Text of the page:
Showing posts from October, 2018

It's Time To Follow The Law And Take Reasonable Efforts Seriously

It’s Time to Follow the Law and Take Reasonable Efforts Seriously
David Kelly Special Assistant to the Associate Commissioner of the Children’s Bureau
A caseworker driving a child four hours--one way-- to visit his mother on a weekly basis.The child welfare agency putting a family up in a hotel for two days and hiring a professional cleaning service to return a home to a habitable condition.A children’s attorney refusing to give up on finding a family connection for a severely disabled young man, even though he requires a residential treatment setting.A judge understanding the treatment and recovery process and insisting a parent receive the support they need.These are all solid examples of reasonable efforts to prevent removal or finalize a permanency plan recently provided by an audience of child welfare legal professionals.In total, a dozen or so strong responses to the straightforward question, what are the best examples of reasonable efforts that you have seen made?The question …

Can We Please Fix The Interstate Compact On The Placement Of Children?

"Code Talk"

After practicing for five years as a parent attorney, I have become well versed in the language of child welfare. What is this language? It is basically an incomprehensible set of acronyms or phrases that have the effect of being both exclusionary and sterilizing in the courtroom. It is language that everyone in the courtroom understands, except the parents and the children, the people for whom the language is most relevant. There is no better way to have a parent zone out than to use language that would require a law degree to understand. For example, we routinely refer or allude to ASFA, CAPTA, reasonable efforts, MNR, PPH, probable cause, dependency, contrary to the welfare, APPLA, WTLP, permanency plan, action plan, diligent search, individual level outcomes, family level outcomes, EPAC, and lastly and most notably, TPR.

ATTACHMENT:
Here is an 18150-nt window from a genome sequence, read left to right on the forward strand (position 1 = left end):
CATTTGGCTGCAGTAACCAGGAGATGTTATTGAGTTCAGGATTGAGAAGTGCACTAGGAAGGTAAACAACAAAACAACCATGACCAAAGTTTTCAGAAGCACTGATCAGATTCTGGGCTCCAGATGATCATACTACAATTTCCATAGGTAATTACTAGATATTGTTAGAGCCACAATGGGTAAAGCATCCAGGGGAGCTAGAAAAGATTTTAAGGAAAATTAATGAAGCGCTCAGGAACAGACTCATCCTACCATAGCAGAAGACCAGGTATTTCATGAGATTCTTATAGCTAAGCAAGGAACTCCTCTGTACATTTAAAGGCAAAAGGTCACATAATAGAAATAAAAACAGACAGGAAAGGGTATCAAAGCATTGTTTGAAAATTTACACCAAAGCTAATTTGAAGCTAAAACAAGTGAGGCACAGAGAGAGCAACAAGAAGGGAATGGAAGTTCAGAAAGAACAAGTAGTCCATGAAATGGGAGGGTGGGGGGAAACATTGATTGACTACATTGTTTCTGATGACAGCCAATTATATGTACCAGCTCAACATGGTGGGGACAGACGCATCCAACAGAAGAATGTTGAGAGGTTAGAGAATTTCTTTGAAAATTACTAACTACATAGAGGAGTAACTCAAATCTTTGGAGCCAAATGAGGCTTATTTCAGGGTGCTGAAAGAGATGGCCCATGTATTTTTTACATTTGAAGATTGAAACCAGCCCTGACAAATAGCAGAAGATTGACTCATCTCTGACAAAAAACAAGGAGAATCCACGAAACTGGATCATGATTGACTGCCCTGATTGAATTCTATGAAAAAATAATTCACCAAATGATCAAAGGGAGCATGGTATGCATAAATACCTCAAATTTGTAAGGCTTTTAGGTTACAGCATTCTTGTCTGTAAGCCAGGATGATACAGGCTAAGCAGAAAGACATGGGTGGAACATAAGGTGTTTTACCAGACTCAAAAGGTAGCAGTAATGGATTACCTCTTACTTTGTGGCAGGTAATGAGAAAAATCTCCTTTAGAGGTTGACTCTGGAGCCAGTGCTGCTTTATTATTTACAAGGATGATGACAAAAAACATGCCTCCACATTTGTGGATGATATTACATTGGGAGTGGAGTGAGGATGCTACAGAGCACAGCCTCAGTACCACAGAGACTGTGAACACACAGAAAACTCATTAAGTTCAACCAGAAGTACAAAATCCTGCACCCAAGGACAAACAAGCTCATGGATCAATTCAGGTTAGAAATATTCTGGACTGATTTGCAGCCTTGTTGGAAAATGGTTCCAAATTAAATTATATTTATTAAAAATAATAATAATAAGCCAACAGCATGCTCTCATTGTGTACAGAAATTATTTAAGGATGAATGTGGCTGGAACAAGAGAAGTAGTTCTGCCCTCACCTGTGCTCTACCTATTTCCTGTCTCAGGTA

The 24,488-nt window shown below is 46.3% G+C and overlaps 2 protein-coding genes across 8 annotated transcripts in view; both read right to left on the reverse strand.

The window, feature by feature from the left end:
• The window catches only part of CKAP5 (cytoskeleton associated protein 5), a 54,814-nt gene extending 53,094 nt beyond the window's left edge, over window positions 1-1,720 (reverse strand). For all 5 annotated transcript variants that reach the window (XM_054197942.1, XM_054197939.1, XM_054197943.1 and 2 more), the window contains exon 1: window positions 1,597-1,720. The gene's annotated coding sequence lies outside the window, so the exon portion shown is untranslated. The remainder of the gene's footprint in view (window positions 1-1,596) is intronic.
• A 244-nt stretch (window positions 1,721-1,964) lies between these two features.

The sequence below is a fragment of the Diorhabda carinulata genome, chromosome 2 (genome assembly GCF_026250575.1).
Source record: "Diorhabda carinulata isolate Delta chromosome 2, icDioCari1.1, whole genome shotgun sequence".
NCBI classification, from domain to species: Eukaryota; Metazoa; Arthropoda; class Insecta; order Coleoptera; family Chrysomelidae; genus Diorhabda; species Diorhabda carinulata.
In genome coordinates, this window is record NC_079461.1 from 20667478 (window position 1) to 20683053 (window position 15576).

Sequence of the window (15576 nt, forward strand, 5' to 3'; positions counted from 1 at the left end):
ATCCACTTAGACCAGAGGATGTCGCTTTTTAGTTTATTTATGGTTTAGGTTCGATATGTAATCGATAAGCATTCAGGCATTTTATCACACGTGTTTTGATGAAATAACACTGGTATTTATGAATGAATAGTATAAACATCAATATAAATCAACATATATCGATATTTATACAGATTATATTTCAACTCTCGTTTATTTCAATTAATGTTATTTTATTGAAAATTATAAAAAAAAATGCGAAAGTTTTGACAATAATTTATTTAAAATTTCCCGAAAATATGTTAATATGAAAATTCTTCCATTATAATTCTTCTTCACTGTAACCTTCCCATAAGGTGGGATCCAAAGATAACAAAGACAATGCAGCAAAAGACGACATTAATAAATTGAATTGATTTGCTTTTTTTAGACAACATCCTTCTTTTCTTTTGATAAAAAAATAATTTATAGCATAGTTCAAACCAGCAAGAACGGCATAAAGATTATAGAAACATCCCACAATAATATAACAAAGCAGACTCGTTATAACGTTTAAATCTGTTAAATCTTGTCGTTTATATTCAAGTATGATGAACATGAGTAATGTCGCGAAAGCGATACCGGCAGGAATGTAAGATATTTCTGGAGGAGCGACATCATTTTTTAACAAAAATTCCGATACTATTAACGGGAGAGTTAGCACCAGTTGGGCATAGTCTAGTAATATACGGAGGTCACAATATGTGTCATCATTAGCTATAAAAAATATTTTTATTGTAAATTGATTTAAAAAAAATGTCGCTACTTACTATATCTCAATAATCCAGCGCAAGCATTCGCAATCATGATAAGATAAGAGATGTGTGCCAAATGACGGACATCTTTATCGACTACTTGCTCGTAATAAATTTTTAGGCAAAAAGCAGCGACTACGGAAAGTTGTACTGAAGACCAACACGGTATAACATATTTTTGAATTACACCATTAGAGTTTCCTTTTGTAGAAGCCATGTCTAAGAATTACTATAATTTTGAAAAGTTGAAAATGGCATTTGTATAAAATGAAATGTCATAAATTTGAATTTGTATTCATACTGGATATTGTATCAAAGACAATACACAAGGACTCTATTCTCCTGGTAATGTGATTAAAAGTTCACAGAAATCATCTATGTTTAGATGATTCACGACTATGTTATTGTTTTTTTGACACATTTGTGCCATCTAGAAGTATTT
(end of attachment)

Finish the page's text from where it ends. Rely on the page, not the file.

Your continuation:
This is language that disrespects parents and promotes disengagement from their cases. If they don’t understand what everyone is talking about, what i…

Voices and the Voiceless

The Washington Supreme Court recently declined to recognize a categorical right for children to have attorneys appointed in dependency cases. Many in the child advocacy community are viewing the decision as a loss.But the Court’s decision is correct for many reasons, including reasons not stated in the opinion itself.

The debate over the right to attorneys for children has often been described, and was described in this case, as a question of giving “voice” to the “voiceless.” That characterization obscures the fact that many children, by virtue of their age, simply can’t communicate. 

Lawyers should be troubled by the notion that we can “represent” the position of a pre-verbal infant child. Lawyering is, foremost, an exercise in listening. Over the years, listening to clients has taught me that I can never predict what they will say, what position they will take, or which way a dependency case will go. My clients have proved my assumptions wrong enough times to humble me. It is with t…